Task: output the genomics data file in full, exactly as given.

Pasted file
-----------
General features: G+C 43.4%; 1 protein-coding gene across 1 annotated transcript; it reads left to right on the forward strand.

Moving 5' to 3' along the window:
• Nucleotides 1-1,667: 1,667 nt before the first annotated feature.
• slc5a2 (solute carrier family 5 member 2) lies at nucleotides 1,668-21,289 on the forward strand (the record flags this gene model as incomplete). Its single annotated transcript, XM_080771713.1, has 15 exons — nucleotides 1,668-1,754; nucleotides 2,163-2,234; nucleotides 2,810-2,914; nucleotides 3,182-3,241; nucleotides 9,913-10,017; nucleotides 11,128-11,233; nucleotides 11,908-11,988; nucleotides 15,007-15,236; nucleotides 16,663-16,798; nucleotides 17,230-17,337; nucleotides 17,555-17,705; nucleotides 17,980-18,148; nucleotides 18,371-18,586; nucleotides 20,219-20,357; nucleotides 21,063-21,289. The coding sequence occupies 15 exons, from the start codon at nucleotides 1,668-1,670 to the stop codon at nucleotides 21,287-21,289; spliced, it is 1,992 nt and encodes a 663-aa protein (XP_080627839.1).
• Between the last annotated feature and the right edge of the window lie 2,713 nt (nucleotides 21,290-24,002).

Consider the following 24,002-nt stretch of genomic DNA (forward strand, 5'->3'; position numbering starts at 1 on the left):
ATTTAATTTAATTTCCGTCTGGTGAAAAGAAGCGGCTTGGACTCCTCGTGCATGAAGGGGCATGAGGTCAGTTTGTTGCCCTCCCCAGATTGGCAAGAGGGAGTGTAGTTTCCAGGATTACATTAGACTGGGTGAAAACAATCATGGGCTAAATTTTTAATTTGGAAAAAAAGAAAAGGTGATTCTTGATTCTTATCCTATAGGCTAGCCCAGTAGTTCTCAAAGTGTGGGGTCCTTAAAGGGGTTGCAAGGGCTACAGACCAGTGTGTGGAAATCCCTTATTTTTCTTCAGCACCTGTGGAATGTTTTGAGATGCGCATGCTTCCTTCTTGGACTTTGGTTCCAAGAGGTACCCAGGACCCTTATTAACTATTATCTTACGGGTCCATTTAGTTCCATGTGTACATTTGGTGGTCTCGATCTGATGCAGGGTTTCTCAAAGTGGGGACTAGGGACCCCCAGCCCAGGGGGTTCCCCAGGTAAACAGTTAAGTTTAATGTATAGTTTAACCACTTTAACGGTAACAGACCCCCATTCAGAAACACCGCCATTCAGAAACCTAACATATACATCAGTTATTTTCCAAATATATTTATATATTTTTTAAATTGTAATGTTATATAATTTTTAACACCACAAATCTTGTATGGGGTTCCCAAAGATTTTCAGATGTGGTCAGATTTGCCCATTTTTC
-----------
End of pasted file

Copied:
General features: G+C 43.4%; 1 protein-coding gene across 1 annotated transcript; it reads left to right on the forward strand.

Moving 5' to 3' along the window:
• Nucleotides 1-1,667: 1,667 nt before the first annotated feature.
• slc5a2 (solute carrier family 5 member 2) lies at nucleotides 1,668-21,289 on the forward strand (the record flags this gene model as incomplete). Its single annotated transcript, XM_080771713.1, has 15 exons — nucleotides 1,668-1,754; nucleotides 2,163-2,234; nucleotides 2,810-2,914; nucleotides 3,182-3,241; nucleotides 9,913-10,017; nucleotides 11,128-11,233; nucleotides 11,908-11,988; nucleotides 15,007-15,236; nucleotides 16,663-16,798; nucleotides 17,230-17,337; nucleotides 17,555-17,705; nucleotides 17,980-18,148; nucleotides 18,371-18,586; nucleotides 20,219-20,357; nucleotides 21,063-21,289. The coding sequence occupies 15 exons, from the start codon at nucleotides 1,668-1,670 to the stop codon at nucleotides 21,287-21,289; spliced, it is 1,992 nt and encodes a 663-aa protein (XP_080627839.1).
• Between the last annotated feature and the right edge of the window lie 2,713 nt (nucleotides 21,290-24,002).

Consider the following 24,002-nt stretch of genomic DNA (forward strand, 5'->3'; position numbering starts at 1 on the left):
ATTTAATTTAATTTCCGTCTGGTGAAAAGAAGCGGCTTGGACTCCTCGTGCATGAAGGGGCATGAGGTCAGTTTGTTGCCCTCCCCAGATTGGCAAGAGGGAGTGTAGTTTCCAGGATTACATTAGACTGGGTGAAAACAATCATGGGCTAAATTTTTAATTTGGAAAAAAAGAAAAGGTGATTCTTGATTCTTATCCTATAGGCTAGCCCAGTAGTTCTCAAAGTGTGGGGTCCTTAAAGGGGTTGCAAGGGCTACAGACCAGTGTGTGGAAATCCCTTATTTTTCTTCAGCACCTGTGGAATGTTTTGAGATGCGCATGCTTCCTTCTTGGACTTTGGTTCCAAGAGGTACCCAGGACCCTTATTAACTATTATCTTACGGGTCCATTTAGTTCCATGTGTACATTTGGTGGTCTCGATCTGATGCAGGGTTTCTCAAAGTGGGGACTAGGGACCCCCAGCCCAGGGGGTTCCCCAGGTAAACAGTTAAGTTTAATGTATAGTTTAACCACTTTAACGGTAACAGACCCCCATTCAGAAACACCGCCATTCAGAAACCTAACATATACATCAGTTATTTTCCAAATATATTTATATATTTTTTAAATTGTAATGTTATATAATTTTTAACACCACAAATCTTGTATGGGGTTCCCAAAGATTTTCAGATGTGGTCAGATTTGCCCATTTTTC